In my currently jobless state, I've been happy with how balanced I've felt. Each day has been a struggle, but the net result has been positive. There's been time to look for a job, take classes at the career center, go swimming in the afternoon, walk the dog, spend time with my friends, play with the new kittens, update my resume and even engage in some dreaded networking. I didn't realize how unstable this jenga pile of responsibilities was, how all I needed was one big, blocky, ugly shaped piece to bring it all down around me. That piece was my grandmother's death, and all events associated with it. I wrote a rememberance for her that I read at her funeral, words that weren't appropriate for this forum. People praised me for reading what I'd written, and while I appreciated their kind words, it made me profoundly uncomfortable. I'd written it as a penance of sorts to her, conjuring up the very best of our relationship, the parts that were easy and lovely and wonderful. What I left out was why I squirmed under others' praise. I didn't visit or call her enough, wasn't kind enough or forgiving enough, didn't give her the care she'd given so many others. I had chosen not to engage on some levels, and was now bereft of that opportunity. So my words, fucking words that she would never hear, felt meaningless and small. How could I come back here and whine about not having a job?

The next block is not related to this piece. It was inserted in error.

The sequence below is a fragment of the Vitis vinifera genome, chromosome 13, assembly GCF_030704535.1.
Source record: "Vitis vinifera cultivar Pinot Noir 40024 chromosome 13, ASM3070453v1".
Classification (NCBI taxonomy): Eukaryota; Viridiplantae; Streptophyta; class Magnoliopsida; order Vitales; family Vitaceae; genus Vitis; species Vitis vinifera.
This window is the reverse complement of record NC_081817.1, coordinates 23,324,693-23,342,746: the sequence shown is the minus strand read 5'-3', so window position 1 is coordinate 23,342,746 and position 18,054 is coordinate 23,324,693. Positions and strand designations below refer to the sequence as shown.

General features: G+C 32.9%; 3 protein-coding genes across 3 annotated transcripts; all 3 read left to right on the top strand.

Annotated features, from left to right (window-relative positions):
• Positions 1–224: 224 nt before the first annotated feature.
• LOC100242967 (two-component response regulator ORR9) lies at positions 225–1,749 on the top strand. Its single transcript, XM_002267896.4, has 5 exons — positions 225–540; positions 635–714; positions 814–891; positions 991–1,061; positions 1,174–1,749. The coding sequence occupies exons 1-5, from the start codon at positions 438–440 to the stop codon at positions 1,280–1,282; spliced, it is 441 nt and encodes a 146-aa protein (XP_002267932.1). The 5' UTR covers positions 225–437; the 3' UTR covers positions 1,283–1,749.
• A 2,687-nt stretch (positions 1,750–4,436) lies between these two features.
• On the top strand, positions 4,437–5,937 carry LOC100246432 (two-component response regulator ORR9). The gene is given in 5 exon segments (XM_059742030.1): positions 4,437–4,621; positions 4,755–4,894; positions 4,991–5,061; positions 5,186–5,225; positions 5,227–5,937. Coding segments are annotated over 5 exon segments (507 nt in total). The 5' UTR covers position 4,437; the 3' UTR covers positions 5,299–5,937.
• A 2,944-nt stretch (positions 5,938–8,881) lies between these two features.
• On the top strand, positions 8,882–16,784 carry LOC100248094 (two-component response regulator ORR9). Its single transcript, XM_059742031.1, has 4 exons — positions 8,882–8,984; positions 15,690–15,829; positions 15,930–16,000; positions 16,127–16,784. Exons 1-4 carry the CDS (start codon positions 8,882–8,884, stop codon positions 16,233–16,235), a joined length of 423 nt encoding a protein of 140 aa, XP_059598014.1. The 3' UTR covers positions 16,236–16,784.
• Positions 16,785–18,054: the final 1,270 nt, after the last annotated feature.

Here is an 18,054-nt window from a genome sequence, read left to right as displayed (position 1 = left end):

So I fell into a small hole of inactivity, worrying about how my living situation might change, as the property that I'm renting belonged to my grandmother, and might be sold. I spent two days not talking to anyone, watching tv, eating too much ice cream, and worrying my boyfriend. And then I got back up and started looking for a job again. I'd lost a week of productive job-related activities, and needed to catch back up on life, looming huge in front of me, a stark white billboard in front of me, brightly lit, reading: UNCERTAINTY in black capital letters.

Life will always be bigger than writing. Writing sometimes feels like a weak attempt to corral the unmanageable and give it shape. Other times, when it works, when it's real, when it matters, it transforms the raw data of life, shining a light into the darkest places and illuminating the day to day of living.